Let his passing be no distraction from the current state and direction of things. What we know for sure is that, according to recent statistics, nearing its 50th birthday, Singapore is the richest country per capita in the world, though this means little to the average Singaporean with ever rising costs of living, who face high income inequality versus the fewer very rich. Singaporeans are also the most unhappy and overworked people in the world. It is then true, what they say, that money cannot buy happiness. Singapore is living proof of this. And money cannot buy true freedom too, for politically incorrect yet morally correct speech and activity – which are essential attributes for individual and societal happiness. Is life not about the quest for happiness?

    Now that there is relatively great material success, it is high time, after the reign of Lee Kuan Yew’s fear tactics, to go for spiritual success, to save the so-called soul of Singapore – before it is too late. Singapore continues to be ruled by his most overpaid party of ministers in the world, supposedly to ‘prevent corruption’. Yet, there are signs of corruption among highly paid civil servants recently. But did ‘corruption’ not begin earlier, in terms of unjust ‘detention without trial’, which should itself go on trial? All signs are such that Singaporeans are still primarily utilised as economical machines for increasing the GDP, whose dropping birth rates means foreigners are imported, lured by many advantages locals miss (such as not needing to serve National Service and its reservist stints, and having reserved scholarships). With overpopulation’s strain, infrastructure in terms of transport, lodging and job market are also being strained. Stressed, Singaporeans give birth to even less. Singapore (in terms of Singaporeans) is being lost as we speak. Singapore is losing Singapore. All this is surely not true progress. The point then, is not so much to count the mixed blessings left by Lee Kuan Yew now, but to plot the way ahead, free from his negative legacies once and for all. May Singapore’s mid-life crisis be its turning point – now.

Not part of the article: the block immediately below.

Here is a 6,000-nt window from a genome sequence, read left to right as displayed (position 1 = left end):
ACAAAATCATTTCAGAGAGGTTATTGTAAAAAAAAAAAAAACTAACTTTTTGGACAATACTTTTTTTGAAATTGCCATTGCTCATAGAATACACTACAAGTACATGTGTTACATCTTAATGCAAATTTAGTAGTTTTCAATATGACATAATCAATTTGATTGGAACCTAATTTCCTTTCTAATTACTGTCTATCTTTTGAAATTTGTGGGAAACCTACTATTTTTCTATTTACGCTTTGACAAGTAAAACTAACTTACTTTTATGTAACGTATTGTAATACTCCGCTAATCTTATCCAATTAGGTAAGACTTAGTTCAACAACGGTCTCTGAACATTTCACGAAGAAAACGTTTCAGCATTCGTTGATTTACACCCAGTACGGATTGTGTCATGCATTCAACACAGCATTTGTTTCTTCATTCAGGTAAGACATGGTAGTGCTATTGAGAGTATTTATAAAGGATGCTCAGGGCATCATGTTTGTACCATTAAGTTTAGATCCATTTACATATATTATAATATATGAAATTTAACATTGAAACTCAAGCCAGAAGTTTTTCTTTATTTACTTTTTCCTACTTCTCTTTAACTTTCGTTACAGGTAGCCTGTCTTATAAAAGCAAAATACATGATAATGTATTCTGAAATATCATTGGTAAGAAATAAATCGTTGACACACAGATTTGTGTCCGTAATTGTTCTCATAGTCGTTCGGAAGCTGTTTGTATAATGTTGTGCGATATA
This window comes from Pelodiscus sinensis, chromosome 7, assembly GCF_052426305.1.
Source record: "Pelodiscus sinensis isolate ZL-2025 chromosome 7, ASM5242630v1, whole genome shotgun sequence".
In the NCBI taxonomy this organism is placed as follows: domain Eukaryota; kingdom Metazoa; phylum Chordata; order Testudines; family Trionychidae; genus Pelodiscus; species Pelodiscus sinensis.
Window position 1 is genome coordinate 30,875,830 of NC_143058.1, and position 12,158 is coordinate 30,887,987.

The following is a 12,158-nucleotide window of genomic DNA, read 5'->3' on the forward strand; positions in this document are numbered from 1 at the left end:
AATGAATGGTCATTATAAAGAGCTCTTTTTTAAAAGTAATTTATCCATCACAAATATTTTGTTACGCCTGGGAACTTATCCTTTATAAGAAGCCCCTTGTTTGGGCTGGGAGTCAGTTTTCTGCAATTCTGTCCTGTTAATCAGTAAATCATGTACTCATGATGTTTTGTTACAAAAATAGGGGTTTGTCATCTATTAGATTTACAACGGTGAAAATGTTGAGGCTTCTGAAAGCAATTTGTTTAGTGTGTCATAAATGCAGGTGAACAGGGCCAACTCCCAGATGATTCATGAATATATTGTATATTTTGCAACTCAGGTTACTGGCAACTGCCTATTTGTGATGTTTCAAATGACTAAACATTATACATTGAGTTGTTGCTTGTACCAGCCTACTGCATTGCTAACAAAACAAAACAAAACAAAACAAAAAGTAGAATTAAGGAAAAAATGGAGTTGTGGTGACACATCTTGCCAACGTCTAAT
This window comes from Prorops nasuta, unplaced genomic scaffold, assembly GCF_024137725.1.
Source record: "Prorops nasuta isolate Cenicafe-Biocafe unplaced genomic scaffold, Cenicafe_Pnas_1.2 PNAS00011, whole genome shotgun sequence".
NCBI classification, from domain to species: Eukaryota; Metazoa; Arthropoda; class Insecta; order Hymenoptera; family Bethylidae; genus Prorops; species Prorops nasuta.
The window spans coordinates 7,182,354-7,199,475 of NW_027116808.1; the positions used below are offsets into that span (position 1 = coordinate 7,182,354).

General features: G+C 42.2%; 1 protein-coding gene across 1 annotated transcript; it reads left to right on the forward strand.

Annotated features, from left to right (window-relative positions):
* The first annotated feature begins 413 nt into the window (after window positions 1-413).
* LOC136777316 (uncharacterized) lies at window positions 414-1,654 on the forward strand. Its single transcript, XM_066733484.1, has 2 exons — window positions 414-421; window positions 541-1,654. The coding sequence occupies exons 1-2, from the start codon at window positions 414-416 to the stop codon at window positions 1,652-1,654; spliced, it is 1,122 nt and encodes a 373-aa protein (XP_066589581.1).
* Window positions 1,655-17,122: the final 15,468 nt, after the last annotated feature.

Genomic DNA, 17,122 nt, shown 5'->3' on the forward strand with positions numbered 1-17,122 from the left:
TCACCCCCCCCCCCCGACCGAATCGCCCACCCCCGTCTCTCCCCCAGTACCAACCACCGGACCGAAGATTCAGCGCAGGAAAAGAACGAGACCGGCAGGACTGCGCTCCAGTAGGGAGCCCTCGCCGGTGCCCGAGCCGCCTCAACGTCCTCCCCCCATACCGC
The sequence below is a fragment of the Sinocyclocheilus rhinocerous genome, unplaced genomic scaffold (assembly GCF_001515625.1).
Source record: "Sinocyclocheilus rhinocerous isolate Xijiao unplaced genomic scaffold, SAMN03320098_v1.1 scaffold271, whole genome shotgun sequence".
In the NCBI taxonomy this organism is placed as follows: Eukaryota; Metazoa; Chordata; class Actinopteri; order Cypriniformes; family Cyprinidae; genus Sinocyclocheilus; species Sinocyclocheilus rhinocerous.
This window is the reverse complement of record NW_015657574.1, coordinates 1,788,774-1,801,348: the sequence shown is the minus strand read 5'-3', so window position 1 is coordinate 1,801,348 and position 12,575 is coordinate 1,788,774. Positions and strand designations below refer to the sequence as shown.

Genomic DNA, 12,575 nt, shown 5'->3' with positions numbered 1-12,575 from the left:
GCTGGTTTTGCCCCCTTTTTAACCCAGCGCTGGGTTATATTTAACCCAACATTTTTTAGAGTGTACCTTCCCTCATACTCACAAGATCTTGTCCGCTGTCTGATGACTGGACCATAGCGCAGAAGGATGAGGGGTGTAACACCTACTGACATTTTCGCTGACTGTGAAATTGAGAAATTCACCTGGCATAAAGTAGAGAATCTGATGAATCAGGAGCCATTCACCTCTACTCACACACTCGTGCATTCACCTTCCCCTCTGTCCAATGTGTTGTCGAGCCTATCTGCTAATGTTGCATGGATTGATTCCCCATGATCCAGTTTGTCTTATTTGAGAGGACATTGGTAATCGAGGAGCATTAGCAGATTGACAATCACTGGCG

– TruthBeSaid

    ‘We will never know what Singapore could be
    without Lee Kuan Yew’s iron-fisted control –
    not in the sense that it will surely be worse,
    but that with the true fairness that he denied,
    Singapore today might be even much greater.’

    – Anonymous

    Suggested Reading:

    The Fajar Generation
    Entering The Post-LKY Era
    Separating Myths From Reality
    Lee Kuan Yew’s Death Will Set The People Free
    Singapore Is Not An Autocracy But We’re Not Free Either
    Lee Kuan Yew And The Law Society
    What Lee Kuan Yew Got Wrong About Asia
    A Middle Ground Perspective On Lee Kuan Yew
    Security Is Not Freedom
    LKY’s Route To Power And Premiership Of Singapore

  • All things are impermanent. We shouldn’t dwell in the past. Be in the moment.

  • Respect Haikus

    To pay tribute to
    one who benefited you
    is not always right.

    To pay tribute to
    one who harmed many others
    disrespects others.

    Freedom Haiku

    What freedom is there
    if you cannot freely speak
    for freedom of speech?


    Weep not for him now
    as many already do.
    Weep for his forgotten victims,
    who are further forgotten now.

    Necessary Evil?

    Don’t tell me he did necessary evils for my good, and that I should be grateful, for I did not ask him to do so, what more at expense of the freedom and happiness of others. My welfare will not be the excuse for any evil. I would rather have less material welfare and more rights for all, which is essential for the true happiness of all.